This is for my dear brother. He is an intuitive cook but of late with the passing of our parents we are seeking childhood food memories.
I remembered one specifically. No, my brother is not lazy by any means. It was our mother’s “lazy chicken.” I’ve no idea where she got it from, perhaps her gift subscription to Gourmet magazine. The fifties and sixties were mostly canned sauces like cream of celery, or cream of mushroom, then she got a gift of Gourmet for the remainder of her life (thanks, J).
It’s an old Romanian recipe called Lazy Chicken, and tasty it is. Unfortunately I cannot fire my oven to 450 else smoke detectors will go off. Small baking dish to contain the meal. I’m cooking for two, here and making it up as I go along as Mom never left the recipe. Two chicken breasts on the bone, three carrots and an onion, plus diagonally cut potatoes, veg cut to stick up and char a bit at the ends. I add a bit of butter, salt, pepper, thyme, chicken broth and a splash of white wine. Place in a hot oven for up to an hour, basting every 20 minutes. Voila! Lazy Chicken. Multiply for larger dinner parties.
When K was younger I gave him this recipe and he said “there’s nothing lazy about it at all! You know I never use more than five ingredients!” Honey, you’ve got no pots and pans to wash, have just cooked dinner a deux in one baking dish and no last-minute work if you’re entertaining except to baste one last time while your guests have a glass of wine and chat. Dinner is served.
It’s early in the morning. I’ll call him later. Within the past weeks we both made Mom’s orange chicken that she used to make with juice concentrate and I use fresh oranges or juice as available. We have yet to compare our approaches to that dish, which is usually served over rice. Or stuffed peppers that I do not boil first as our mother did, I like to keep in the nutrients from red bell peppers and use turkey, Israeli couscous and Italian sun-dried tomatoes. We were not offered, in our small town, any of these ingredients when we were kids.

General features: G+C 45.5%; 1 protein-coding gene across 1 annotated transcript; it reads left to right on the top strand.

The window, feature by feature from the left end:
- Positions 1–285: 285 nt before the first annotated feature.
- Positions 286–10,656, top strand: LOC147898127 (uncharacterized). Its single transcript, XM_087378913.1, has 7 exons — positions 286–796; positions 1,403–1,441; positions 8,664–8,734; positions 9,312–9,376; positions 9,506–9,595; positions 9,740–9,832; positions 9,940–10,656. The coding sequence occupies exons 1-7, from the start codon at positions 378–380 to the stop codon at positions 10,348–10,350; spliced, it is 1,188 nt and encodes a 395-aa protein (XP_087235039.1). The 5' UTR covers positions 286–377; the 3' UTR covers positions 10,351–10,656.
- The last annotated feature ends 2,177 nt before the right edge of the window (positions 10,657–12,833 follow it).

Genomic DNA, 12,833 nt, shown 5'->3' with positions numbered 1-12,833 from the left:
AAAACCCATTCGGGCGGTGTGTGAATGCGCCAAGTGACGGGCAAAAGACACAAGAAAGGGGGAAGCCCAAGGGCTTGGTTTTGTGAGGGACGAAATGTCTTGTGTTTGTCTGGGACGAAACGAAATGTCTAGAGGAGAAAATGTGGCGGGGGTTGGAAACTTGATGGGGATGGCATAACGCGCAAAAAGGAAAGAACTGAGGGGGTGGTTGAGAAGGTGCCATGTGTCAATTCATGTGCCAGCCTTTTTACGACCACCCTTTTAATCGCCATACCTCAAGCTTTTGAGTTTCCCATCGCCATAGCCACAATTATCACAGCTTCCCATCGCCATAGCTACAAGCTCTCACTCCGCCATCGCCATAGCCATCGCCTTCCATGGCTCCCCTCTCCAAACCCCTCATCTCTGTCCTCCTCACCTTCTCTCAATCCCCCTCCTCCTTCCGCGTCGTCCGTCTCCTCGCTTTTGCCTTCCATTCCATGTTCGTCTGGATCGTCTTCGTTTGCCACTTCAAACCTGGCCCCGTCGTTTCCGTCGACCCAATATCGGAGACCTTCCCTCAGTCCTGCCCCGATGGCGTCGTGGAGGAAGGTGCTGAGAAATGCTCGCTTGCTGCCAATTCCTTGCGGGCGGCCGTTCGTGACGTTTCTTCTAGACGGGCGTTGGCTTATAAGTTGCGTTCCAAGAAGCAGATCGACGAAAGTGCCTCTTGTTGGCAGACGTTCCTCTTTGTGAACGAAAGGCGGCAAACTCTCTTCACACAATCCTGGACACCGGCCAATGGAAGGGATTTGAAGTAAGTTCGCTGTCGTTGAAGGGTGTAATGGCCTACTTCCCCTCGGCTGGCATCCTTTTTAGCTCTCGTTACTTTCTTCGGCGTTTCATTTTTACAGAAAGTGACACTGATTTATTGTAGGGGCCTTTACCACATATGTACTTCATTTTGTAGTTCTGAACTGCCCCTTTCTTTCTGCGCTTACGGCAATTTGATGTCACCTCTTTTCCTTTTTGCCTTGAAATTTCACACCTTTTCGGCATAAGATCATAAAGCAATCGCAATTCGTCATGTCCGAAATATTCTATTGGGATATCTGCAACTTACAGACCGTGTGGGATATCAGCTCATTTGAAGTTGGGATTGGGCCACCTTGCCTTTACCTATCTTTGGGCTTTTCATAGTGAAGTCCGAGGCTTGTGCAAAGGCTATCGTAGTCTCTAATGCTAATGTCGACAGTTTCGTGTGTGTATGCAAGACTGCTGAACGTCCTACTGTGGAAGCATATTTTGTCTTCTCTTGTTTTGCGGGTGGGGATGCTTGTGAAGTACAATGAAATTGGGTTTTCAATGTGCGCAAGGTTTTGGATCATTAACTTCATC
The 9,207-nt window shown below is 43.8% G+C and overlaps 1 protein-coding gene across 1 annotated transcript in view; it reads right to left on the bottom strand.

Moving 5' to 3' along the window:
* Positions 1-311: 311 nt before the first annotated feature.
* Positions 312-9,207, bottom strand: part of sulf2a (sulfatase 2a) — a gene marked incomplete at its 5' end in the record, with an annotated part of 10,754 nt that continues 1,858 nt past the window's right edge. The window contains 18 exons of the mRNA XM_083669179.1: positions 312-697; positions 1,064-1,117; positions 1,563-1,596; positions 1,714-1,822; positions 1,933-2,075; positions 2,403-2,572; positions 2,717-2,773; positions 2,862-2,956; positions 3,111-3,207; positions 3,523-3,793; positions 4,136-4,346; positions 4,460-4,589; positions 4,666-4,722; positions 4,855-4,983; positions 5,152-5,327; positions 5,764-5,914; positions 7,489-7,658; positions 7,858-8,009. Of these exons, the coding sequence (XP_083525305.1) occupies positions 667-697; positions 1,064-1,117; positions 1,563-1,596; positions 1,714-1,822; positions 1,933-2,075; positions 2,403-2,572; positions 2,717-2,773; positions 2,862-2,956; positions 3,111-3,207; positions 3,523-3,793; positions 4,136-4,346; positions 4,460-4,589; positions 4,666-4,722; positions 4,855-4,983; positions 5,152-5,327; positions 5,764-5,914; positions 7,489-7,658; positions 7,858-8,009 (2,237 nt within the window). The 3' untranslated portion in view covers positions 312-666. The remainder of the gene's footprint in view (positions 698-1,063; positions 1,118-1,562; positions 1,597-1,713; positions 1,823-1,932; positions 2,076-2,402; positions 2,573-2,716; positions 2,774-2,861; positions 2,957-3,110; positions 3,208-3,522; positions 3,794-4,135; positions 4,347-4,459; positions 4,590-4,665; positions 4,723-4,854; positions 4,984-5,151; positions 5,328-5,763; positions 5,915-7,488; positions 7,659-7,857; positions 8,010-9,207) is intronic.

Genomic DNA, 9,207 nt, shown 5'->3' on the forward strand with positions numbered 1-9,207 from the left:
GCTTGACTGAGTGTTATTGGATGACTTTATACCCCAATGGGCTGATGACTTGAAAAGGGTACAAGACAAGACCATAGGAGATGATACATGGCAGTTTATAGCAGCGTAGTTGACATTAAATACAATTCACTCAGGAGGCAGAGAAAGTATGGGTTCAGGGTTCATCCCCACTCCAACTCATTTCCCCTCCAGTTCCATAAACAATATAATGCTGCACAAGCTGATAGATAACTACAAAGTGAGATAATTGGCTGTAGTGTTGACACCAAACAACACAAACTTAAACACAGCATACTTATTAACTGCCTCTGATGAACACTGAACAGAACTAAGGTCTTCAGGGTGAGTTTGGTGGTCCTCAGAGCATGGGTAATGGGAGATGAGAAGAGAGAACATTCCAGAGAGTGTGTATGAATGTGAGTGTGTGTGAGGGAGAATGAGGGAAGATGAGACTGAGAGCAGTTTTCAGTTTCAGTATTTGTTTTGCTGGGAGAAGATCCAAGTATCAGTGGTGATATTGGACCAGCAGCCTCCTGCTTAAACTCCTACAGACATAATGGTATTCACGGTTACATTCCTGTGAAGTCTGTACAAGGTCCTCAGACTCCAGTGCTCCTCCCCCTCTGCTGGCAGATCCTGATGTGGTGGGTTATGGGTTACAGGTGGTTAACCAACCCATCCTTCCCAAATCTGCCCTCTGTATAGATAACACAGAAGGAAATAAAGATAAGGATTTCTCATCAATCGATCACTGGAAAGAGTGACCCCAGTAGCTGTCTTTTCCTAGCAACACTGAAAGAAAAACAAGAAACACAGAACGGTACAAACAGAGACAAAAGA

We both enjoy lives with significant others (married 15 years last week) who have their own peccadillos as my husband cannot even look at anything that survives under water but I like the fact that my brother and I have tactile memories of our childhood that include scent and taste. We just make our own riffs on it.
I was working a few hours away, and visited when K was finishing high school. He and my youngest sister had a Collie named Nike, no, not after the shoe. It was a weekend and I think Dad made breakfast for all.
Helping out, I saw a small, plastic yellow bowl divided into two sections. It was for the dog, for weekends only. On on the left went two perfectly poached eggs over a piece of toast, and on the right, two milk bone treats. Exactly the same, every weekend. OK, I can help with that while you make the pancakes, Dad.
I made Nike her eggs and toast and her biscuits in the correct receptacle and served it to Her Highness, the Greek goddess. She wouldn’t eat it. My brother asked if I’d buttered the toast. I replied, “she’s a dog.” I buttered the toast and she loved it.
Attention to detail, drive, spirit, meticulousness, the urge to change lives and institutions, love of life and those in it are characteristics of the man I married 15 years ago. They can also be attributed to me, my late father, and to my brother. On my bucket list is to create a menu with my brother and cook it together.
Oh, I didn’t have a bucket list until now. Change is always possible. The meal will be more involved than Lazy Chicken, perhaps even Cassoulet. When I made it for him after cooking school Dad said that was the best meal he ever ate. Good thing is that K will have to be wherever for at least a weekend and perhaps we can see some art! Yes, I’m sneaky. While we’re awaiting the cassoulet I might teach him true Texas chili, Dee-style.
The Lazy Chicken will be saved for ourselves and you, of course. Be well, cheers! Dee
ps Dog lovers, I am one. Mine is 14 this week and has no hips. She has her food preferences as well and I listen. I spent years working with shelter dogs (adopted two) and cats (two as well). We met our Zoe at a shelter at 5 weeks of age and adopted her a day later when she turned six weeks. Fourteen years tomorrow, I don’t know what I’d do without her. D
pps K, we’re going for the 30th for Zoe’s birthday, it lines up and also makes fun of the federal government for treating Mom so badly by having so many federal agencies debate her date of birth. We are not allowed to have a party with a dog in attendance anywhere. I’ll do it anyway. We live here, what’s to keep us from handing out dog treats. I don’t expect you to fly in for the occasion but have other ideas afoot.